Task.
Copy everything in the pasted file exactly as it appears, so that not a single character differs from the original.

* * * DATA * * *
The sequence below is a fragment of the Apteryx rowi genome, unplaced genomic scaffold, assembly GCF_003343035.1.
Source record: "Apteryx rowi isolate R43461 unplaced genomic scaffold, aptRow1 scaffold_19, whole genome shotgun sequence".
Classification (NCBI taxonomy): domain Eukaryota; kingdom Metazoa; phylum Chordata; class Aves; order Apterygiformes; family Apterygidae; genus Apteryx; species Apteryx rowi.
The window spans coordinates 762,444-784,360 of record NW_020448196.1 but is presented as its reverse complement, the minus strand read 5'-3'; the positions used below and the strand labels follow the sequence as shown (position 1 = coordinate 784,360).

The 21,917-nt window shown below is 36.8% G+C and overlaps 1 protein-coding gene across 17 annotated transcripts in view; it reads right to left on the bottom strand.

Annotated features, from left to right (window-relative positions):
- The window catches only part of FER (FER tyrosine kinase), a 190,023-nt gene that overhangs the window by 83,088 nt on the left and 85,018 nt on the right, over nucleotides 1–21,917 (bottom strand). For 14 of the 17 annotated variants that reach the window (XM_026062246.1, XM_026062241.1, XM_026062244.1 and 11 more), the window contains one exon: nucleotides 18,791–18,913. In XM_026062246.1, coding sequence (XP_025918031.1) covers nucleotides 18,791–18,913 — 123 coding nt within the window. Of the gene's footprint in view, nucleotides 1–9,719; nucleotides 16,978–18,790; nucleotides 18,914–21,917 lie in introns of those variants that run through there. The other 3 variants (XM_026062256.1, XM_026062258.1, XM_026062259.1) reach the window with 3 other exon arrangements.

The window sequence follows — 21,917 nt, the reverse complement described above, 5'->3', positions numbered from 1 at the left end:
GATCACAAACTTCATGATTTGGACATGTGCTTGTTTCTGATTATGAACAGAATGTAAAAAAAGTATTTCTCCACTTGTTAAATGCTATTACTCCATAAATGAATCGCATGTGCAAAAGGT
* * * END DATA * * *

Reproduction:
The sequence below is a fragment of the Apteryx rowi genome, unplaced genomic scaffold, assembly GCF_003343035.1.
Source record: "Apteryx rowi isolate R43461 unplaced genomic scaffold, aptRow1 scaffold_19, whole genome shotgun sequence".
Classification (NCBI taxonomy): domain Eukaryota; kingdom Metazoa; phylum Chordata; class Aves; order Apterygiformes; family Apterygidae; genus Apteryx; species Apteryx rowi.
The window spans coordinates 762,444-784,360 of record NW_020448196.1 but is presented as its reverse complement, the minus strand read 5'-3'; the positions used below and the strand labels follow the sequence as shown (position 1 = coordinate 784,360).

The 21,917-nt window shown below is 36.8% G+C and overlaps 1 protein-coding gene across 17 annotated transcripts in view; it reads right to left on the bottom strand.

Annotated features, from left to right (window-relative positions):
- The window catches only part of FER (FER tyrosine kinase), a 190,023-nt gene that overhangs the window by 83,088 nt on the left and 85,018 nt on the right, over nucleotides 1–21,917 (bottom strand). For 14 of the 17 annotated variants that reach the window (XM_026062246.1, XM_026062241.1, XM_026062244.1 and 11 more), the window contains one exon: nucleotides 18,791–18,913. In XM_026062246.1, coding sequence (XP_025918031.1) covers nucleotides 18,791–18,913 — 123 coding nt within the window. Of the gene's footprint in view, nucleotides 1–9,719; nucleotides 16,978–18,790; nucleotides 18,914–21,917 lie in introns of those variants that run through there. The other 3 variants (XM_026062256.1, XM_026062258.1, XM_026062259.1) reach the window with 3 other exon arrangements.

The window sequence follows — 21,917 nt, the reverse complement described above, 5'->3', positions numbered from 1 at the left end:
GATCACAAACTTCATGATTTGGACATGTGCTTGTTTCTGATTATGAACAGAATGTAAAAAAAGTATTTCTCCACTTGTTAAATGCTATTACTCCATAAATGAATCGCATGTGCAAAAGGT